Chapter 3: Arrival at Manassas appearance of things by night operations of our army opposed to Patterson around Harper's Ferry forward movements of the enemy Jackson opens the Ball Colonel Maxey Gregg attacks the Northern troops on the railway at Vienna earthworks at Manassas strength of our troops scouting parties letter from a friend, giving details of the action at Carthage. Our engineless train lay along the track, with others in the rear; no one was stirring; the st retired. While Johnston's and Patterson's forces were thus facing each other near Charlestown things were unchanged at Manassas. Reports, indeed, were circulated daily regarding the enemy's movements, but nothing of consequence transpired. Whi any reverse they might meet with at our hands. As the month of June drew to a close, our preparations in and around Manassas began to assume a formidable appearance. Heavy guns were brought up, and earthworks began to rise in different directio
Chapter 4: Warlike preparations around Manassas Beauregard and other Generals our position at Bull Run advancssee, and Johnston in the Valley; Beauregard was alone at Manassas, having Evans, Ewell, Longstreet, and a few less known na Winchester and Strasburgh; and he himself had arrived at Manassas on Friday night, (the nineteenth,) while Jackson, with onand men. These prisoners did not wish to be sent far from Manassas, and for peculiar reasons. Don't send us to Richmond, they said; our army will be in Manassas before Sunday, and therefore we wish to save trouble. Lincoln and Scott both promise ake any thing in the world that the rebels would evacuate Manassas before morning! He only wished he came across half-a-dozvy masses being sent round to turn our left, and get into Manassas by the flank. When we were relieved at midnight, we comm,) and fled with his friends across Sudley's Ford towards Manassas — a distance of some seven or more miles. Hearing that t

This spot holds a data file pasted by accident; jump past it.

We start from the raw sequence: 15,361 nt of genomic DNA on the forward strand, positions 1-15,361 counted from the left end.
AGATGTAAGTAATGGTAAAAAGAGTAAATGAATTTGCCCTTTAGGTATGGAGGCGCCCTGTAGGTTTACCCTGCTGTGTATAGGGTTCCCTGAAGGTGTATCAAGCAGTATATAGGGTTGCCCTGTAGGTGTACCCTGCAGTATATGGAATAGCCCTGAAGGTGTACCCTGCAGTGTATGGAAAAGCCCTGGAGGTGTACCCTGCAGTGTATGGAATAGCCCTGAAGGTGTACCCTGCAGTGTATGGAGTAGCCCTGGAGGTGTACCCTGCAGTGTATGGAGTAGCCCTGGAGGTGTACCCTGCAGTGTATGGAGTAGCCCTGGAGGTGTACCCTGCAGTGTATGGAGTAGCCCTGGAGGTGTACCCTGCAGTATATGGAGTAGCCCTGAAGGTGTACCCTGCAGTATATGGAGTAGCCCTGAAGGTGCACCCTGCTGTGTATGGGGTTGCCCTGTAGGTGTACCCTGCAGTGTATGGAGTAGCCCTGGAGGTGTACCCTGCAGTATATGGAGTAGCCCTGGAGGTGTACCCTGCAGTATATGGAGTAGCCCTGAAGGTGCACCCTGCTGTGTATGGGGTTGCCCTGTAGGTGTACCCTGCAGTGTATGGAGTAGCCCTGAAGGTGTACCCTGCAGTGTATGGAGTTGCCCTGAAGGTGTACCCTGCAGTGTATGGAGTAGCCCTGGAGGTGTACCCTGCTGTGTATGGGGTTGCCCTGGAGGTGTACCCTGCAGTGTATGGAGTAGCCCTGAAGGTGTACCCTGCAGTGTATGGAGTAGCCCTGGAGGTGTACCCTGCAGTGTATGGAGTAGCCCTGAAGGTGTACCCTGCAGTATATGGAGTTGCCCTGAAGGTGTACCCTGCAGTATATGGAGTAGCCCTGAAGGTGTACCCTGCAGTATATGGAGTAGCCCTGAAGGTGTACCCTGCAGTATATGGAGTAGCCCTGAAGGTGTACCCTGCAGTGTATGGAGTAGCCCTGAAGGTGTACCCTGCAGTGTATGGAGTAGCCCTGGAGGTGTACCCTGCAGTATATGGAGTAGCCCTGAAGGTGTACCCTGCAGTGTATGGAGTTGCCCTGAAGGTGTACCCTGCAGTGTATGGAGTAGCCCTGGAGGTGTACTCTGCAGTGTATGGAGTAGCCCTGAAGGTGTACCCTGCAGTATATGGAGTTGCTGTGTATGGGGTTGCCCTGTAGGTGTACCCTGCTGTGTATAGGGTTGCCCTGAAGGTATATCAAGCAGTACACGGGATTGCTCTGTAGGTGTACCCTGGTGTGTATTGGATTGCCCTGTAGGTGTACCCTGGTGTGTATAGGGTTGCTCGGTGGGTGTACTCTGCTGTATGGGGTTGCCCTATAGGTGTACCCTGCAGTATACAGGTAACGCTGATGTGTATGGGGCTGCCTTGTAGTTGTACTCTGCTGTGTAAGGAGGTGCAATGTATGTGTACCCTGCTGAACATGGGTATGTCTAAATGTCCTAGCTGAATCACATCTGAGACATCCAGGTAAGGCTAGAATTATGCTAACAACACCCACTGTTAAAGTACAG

was appointed Brigadier-General of volunteers, and made himself conspicuous at Manassas. In the old army he enjoyed great reputation as an artillerist, but now seemsy Captain James B. Ricketts, of New-York, who greatly distinguished himself at Manassas, and quite eclipsed the fame of Sherman as an artillery officer. while Evans ah every moment; their design, so far as we could judge, was to cut us off from Manassas, and entirely surround our small but heroic band. To add to our misfortune twy moment. In the distance shot and shell were ploughing up the ground Towards Manassas the dark Federal line was approaching slowly, like an immense serpent moving tith's brigade — that had been mistaken for the enemy. As the train approached Manassas, Smith knew by the firing that a great struggle was in progress, and, having soar, confusion, and dust it is impossible to imagine. Every road leading from Manassas was crowded by the fugitives-soldiers in every style of costume, ladies, membe
erns and torches flickered in the gloom, while Manassas Junction seemed to be in a blaze from the multitude of loody. Then, having received orders to proceed to Manassas, I procured a good mount, and chose the most circu their own and our surgeons. Hastening towards Manassas, I came upon the fields where the enemy's flankingthe dead. This was the spot (about two miles from Manassas) which the closing scenes of the day had rendered ing of a large black line from Sudley Ford towards Manassas, but: until the afternoon could not comprehend it.y remembrances of the field after the battle. Manassas Junction, when I reached the spot, resembled a vast faighing not less than one ton. Strangers poured into Manassas daily to see the sights, and carry off relics. Une afterwards, mounting his grey mare ambled off to Manassas, as unostentatiously as if he were the least persong into our camp arrangements, and looking towards Manassas with his glass. All three were dressed as citizen